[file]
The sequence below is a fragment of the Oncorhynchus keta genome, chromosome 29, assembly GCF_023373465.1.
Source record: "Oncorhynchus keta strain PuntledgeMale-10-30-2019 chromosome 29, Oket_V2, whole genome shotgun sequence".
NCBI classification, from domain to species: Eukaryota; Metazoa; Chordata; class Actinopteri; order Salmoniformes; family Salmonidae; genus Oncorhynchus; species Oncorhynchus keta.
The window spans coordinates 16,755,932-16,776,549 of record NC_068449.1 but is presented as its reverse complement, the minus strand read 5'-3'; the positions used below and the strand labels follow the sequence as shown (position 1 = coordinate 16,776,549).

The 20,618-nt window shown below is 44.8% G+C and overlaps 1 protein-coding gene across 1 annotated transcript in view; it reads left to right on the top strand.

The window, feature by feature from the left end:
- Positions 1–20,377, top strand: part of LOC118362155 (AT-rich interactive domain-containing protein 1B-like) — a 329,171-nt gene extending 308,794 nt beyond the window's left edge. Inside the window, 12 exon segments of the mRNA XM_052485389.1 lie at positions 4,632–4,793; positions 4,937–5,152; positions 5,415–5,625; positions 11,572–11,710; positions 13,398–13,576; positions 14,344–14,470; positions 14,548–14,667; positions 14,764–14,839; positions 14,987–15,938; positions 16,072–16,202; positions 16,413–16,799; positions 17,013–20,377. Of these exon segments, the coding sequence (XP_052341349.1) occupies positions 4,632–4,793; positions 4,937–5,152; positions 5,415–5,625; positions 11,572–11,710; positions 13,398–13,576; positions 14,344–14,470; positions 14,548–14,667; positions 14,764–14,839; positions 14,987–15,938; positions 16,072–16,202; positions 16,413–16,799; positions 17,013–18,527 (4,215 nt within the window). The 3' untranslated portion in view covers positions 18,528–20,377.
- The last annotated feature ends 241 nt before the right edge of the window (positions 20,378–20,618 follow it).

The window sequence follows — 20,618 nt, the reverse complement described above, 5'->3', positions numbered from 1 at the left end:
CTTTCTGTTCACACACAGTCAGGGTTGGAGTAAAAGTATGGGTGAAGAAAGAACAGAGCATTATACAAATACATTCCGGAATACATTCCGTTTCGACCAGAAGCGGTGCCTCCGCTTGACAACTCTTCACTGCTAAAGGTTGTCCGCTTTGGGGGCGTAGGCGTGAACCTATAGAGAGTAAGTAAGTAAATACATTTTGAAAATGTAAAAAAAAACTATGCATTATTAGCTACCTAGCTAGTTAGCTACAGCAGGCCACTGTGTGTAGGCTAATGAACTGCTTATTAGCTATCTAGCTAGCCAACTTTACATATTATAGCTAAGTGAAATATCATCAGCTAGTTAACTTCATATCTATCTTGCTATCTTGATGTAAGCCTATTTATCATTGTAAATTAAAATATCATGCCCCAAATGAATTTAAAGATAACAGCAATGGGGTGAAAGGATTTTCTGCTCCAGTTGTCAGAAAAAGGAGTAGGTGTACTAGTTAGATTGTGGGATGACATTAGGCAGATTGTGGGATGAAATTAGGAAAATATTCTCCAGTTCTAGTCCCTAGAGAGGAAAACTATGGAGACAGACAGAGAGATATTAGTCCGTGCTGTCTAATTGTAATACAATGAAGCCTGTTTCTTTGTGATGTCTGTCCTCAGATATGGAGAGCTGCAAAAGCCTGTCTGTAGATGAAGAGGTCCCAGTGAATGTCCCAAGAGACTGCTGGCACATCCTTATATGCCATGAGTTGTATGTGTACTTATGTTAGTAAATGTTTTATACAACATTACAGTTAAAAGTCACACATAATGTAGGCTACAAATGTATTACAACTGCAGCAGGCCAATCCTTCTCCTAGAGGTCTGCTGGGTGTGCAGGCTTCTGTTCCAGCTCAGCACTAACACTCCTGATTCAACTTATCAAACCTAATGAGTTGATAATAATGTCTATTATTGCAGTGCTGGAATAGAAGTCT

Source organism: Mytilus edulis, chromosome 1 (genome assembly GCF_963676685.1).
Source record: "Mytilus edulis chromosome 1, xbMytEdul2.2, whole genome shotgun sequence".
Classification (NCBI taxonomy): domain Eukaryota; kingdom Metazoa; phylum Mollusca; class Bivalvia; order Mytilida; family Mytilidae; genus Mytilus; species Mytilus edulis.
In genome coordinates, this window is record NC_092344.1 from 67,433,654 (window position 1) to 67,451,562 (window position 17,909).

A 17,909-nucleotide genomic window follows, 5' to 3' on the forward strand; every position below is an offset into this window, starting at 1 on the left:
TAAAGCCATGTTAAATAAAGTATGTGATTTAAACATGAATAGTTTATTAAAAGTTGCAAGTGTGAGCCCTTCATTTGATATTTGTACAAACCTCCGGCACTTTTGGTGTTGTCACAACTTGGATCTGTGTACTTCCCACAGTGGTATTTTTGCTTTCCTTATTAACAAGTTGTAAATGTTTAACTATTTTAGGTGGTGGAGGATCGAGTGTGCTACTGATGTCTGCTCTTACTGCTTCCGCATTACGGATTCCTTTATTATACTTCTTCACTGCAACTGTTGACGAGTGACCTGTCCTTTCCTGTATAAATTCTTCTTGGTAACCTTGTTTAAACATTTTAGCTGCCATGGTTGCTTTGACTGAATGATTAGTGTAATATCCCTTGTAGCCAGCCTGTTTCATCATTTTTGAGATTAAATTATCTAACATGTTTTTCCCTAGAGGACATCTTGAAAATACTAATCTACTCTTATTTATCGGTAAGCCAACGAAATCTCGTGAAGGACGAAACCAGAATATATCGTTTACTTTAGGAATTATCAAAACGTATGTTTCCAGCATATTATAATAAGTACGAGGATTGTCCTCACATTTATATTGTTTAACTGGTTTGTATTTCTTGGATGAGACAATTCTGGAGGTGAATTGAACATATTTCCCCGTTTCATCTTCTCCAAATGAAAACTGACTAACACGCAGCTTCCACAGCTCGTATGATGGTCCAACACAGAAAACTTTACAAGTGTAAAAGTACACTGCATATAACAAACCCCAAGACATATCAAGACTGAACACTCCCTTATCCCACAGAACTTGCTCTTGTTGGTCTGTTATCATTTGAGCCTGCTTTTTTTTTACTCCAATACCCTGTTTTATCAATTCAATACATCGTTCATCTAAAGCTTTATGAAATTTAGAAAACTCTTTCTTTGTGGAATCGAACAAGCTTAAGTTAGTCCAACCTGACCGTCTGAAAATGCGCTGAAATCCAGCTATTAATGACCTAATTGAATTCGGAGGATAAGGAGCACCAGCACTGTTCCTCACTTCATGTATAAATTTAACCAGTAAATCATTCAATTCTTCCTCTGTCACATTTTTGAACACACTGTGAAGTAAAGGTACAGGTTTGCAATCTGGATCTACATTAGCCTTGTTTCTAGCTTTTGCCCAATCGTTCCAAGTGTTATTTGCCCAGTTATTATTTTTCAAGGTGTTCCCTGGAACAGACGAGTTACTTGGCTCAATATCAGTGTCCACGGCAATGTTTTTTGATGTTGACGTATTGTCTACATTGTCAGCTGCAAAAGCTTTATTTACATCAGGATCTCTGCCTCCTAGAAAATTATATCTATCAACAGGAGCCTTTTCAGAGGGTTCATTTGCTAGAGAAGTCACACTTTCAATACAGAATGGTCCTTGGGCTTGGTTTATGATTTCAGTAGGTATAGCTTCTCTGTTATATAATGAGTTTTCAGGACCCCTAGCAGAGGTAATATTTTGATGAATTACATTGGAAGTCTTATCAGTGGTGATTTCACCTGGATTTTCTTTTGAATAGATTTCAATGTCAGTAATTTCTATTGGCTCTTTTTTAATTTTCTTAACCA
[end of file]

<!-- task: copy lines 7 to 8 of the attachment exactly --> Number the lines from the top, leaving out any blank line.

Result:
- Positions 1–20,377, top strand: part of LOC118362155 (AT-rich interactive domain-containing protein 1B-like) — a 329,171-nt gene extending 308,794 nt beyond the window's left edge. Inside the window, 12 exon segments of the mRNA XM_052485389.1 lie at positions 4,632–4,793; positions 4,937–5,152; positions 5,415–5,625; positions 11,572–11,710; positions 13,398–13,576; positions 14,344–14,470; positions 14,548–14,667; positions 14,764–14,839; positions 14,987–15,938; positions 16,072–16,202; positions 16,413–16,799; positions 17,013–20,377. Of these exon segments, the coding sequence (XP_052341349.1) occupies positions 4,632–4,793; positions 4,937–5,152; positions 5,415–5,625; positions 11,572–11,710; positions 13,398–13,576; positions 14,344–14,470; positions 14,548–14,667; positions 14,764–14,839; positions 14,987–15,938; positions 16,072–16,202; positions 16,413–16,799; positions 17,013–18,527 (4,215 nt within the window). The 3' untranslated portion in view covers positions 18,528–20,377.
- The last annotated feature ends 241 nt before the right edge of the window (positions 20,378–20,618 follow it).